In 2012, we lost 1,255 years of history. That's more than a millennium--just gone.

Past year-end reviews:
2011: Businesses, Structures, Food, People


Anonymous said...

I cheered.

You missed "Something Sweet" on First Ave and 11th Street. Great baked goods, wonderful people.

JAZ said...

The tabulation of years of hard work and sweat just flushed down the toilet is sobering.

And on top of all of that, we lost Prof. Neil Smith this year as well.


Bowery Boogie said...

The pace of disappearance is escalating for sure. Definitely felt the uptick in 2012.

EV Grieve said...

Definitely agree on the escalating pace of disappearance ... A tough loss for me was the Whole Earth Bakery and Kitchen on St. Mark's Place...

Anonymous said...

Meanwhile, the Highliner (which occupied the former Empire Diner) has closed -

I walked by yesterday to find the window blinds pulled, the doors papered over, and signs posted about an auction of all supplies, to be held this Thursday.

laura said...

the food from prime buger looks really good. i wonder when the days of a good burger, cold slaw, nice french toast, coffee......., will be over. looks like fast food, or outragously expensive food. please do a write up on diners/coffee shops that are still w/us. we need all he help we can get.

pennys herb co said...

mom n pop stores are very very rare in the lower east side {been there did it {loved it!!!!!!!
still we would never leave {change change........
bethlehem house of bread bakery n pennys herb co n gen store {my first bakery was $113.75 a month
no one wanted to live here {i swear as my name is kim

laura said...

i lived in the EV when ALL stores were mom & pop. they were either owned by old time polish people or young newer people. 1968-1970.

Greg McQuade said...


I didn't grow up in New York and I've only visited a handful of times, but your list of landmark eateries, watering holes and pharmacies which closed this year left a pit in my stomach. I grew up in Boston and the same thing is happening there. Longtime, independent establishments have/are closing at a rapid pace and are giving way to shiny new corporate digs. Check out the Facebook page "Dirty Old Boston". It is a tip of the cap to lost Boston and the way it was. I think you'll dig it.

The sterilization of Boston, New York and America is troubling.

Keep up the good work, J. I enjoy your work.


Carrie said...

Also, the beautiful bakery Soutine on the UWS closed after over 30 years. Humble, family-owned business, sold to a muffin organization. It is a real tragedy; Madge, the owner hand-baked scones and pastries with whatever fresh berries were available, we went every week and you never knew what would be fresh that day. The damage being done to New York's heritage is not going to be reparable for some time to come, if ever. It's very short-sighted, this land-grabbing.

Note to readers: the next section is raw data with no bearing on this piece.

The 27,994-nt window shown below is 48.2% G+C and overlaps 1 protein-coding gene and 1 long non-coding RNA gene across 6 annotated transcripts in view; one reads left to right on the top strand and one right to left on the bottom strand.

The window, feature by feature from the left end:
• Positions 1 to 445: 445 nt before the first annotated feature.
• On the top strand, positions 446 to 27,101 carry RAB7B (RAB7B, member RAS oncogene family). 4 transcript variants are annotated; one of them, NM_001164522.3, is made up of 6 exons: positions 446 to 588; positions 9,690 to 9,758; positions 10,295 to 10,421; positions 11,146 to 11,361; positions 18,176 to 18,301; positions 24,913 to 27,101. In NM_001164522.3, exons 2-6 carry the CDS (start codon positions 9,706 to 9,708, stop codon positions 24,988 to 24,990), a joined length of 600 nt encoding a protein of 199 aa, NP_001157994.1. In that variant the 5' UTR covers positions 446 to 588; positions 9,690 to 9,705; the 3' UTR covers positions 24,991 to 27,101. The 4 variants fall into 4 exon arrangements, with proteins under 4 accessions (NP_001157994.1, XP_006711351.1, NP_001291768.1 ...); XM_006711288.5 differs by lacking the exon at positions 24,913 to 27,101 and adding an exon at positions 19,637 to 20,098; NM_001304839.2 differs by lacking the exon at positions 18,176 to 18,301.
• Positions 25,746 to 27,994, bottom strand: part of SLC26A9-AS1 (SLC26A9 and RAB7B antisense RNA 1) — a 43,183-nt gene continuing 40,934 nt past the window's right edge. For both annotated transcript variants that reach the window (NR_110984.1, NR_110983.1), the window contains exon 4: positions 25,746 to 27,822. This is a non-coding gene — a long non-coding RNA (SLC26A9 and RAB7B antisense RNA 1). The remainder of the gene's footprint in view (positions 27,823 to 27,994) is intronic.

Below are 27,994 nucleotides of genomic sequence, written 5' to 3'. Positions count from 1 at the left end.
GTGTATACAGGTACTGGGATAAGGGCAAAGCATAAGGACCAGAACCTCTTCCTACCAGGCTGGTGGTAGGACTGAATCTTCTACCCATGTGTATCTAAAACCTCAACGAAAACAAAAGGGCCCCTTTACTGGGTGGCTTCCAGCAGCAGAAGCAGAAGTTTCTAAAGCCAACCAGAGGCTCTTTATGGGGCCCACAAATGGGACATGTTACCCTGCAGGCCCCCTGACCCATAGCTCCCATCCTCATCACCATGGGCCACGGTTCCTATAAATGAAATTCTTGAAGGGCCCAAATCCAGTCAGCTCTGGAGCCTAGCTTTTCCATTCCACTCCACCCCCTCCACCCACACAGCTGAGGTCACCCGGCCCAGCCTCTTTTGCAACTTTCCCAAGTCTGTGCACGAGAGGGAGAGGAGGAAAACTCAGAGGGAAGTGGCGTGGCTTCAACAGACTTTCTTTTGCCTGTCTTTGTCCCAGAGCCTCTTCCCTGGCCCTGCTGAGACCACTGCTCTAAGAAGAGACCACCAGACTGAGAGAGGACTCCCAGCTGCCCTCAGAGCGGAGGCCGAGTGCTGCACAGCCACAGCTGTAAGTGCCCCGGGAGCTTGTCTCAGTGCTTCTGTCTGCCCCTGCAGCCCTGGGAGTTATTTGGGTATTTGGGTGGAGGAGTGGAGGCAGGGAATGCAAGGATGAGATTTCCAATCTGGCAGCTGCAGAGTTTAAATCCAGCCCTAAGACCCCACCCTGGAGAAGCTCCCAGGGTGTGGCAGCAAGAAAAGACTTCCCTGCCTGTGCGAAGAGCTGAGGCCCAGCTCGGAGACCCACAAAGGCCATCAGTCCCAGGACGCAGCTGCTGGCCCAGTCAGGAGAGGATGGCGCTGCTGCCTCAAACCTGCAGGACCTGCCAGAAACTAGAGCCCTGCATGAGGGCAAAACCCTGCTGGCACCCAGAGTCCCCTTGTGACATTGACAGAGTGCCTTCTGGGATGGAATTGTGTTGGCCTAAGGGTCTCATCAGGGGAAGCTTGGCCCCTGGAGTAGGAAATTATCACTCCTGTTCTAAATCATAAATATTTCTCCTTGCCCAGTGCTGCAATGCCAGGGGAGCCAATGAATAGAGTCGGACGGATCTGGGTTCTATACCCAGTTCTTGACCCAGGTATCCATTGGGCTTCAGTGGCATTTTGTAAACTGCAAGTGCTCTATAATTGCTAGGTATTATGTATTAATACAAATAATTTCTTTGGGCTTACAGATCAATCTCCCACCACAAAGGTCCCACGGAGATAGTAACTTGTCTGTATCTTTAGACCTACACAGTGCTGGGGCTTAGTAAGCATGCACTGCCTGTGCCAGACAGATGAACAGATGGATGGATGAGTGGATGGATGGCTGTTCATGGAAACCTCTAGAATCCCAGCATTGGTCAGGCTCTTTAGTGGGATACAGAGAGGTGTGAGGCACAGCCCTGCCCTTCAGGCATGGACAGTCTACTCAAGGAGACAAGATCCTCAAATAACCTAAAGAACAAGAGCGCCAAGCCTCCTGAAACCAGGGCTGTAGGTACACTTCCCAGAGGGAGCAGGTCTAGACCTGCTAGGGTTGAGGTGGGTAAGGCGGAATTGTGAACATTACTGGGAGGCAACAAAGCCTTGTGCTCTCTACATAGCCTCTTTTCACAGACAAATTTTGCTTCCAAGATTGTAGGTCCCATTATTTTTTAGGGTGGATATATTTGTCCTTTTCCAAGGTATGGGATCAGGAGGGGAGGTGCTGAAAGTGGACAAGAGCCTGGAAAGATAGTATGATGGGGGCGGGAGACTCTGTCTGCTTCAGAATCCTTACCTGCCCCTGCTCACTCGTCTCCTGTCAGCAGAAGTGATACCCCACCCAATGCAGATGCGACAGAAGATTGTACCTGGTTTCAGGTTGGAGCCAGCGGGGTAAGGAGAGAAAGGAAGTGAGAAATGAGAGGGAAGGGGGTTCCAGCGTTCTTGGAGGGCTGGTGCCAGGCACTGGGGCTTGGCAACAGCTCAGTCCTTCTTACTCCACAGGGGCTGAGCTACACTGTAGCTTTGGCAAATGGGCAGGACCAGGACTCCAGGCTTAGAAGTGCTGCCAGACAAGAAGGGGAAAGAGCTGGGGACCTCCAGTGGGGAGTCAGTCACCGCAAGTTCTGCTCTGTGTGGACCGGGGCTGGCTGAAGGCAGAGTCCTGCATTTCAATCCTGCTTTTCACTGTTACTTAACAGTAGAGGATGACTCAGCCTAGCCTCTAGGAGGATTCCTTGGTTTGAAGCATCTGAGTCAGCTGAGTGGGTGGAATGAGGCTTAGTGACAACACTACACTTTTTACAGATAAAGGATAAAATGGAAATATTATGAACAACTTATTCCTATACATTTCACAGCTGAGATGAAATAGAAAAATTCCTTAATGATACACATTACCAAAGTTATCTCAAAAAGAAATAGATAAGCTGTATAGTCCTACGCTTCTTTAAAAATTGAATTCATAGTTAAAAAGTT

esquared™ said...

The Plaza Hotel's Oak Room.

Closing of physical media stores: records stores -- Norman's, Gimme Gimme Records, Rockit Scientist, and Big City Records, not to mention the impending closure of Bleecker Bob's; and bookstores -- Harlem's Hue-Man, Partners and Crime, and, albeit a chain, the Barnes and Noble on sixth avenue and 8th st.

And not to mention physical medium itself, the death of Newsweek print.

[Out-of-town friends and family recently visited and asked to be taken to Virgin Megastore in Union Square or Times Square, and told them they closed. They then asked where does one can buy a CD. I told them I usually go up to Canada to get CDs. Records, Brooklyn.]

Anonymous said...

So sad that it is happening not just here, but in metro areas all over the US. It seems like large corporate investors are grabbing everything they can, like the US is a big Monopoly board. Then they build like crazy and raise the rents like crazy (Wow it really is like Monopoly- and it really is like a game to them.) What is going on?

Voyager said...

Whenever I read Jeremiah's posts about this or that business being evicted after 72 years or a lease not being renewed after 30 I wonder, who are these landlords? Why do they get to remain anonymous? Even if the company or person is known, I wish someone could get them to comment, to fess up. All evictions may not be unwarranted, and change is inevitable, but when I see some of these beloved businesses shoved out, it gives me shivers to think of the faceless men and women responsible.

Laura Goggin Photography said...

My 2013 wish for you is to never have to write this list again.

But here we are just a week into January and it's already too late.

However, your documentation is priceless and will only prove to be invaluable for future generations who wonder what they missed.

Jeremiah Moss said...

thank you Goggla. it's so true about 2013, too. it feels like everyone waited until the new year to announce, "we're closing."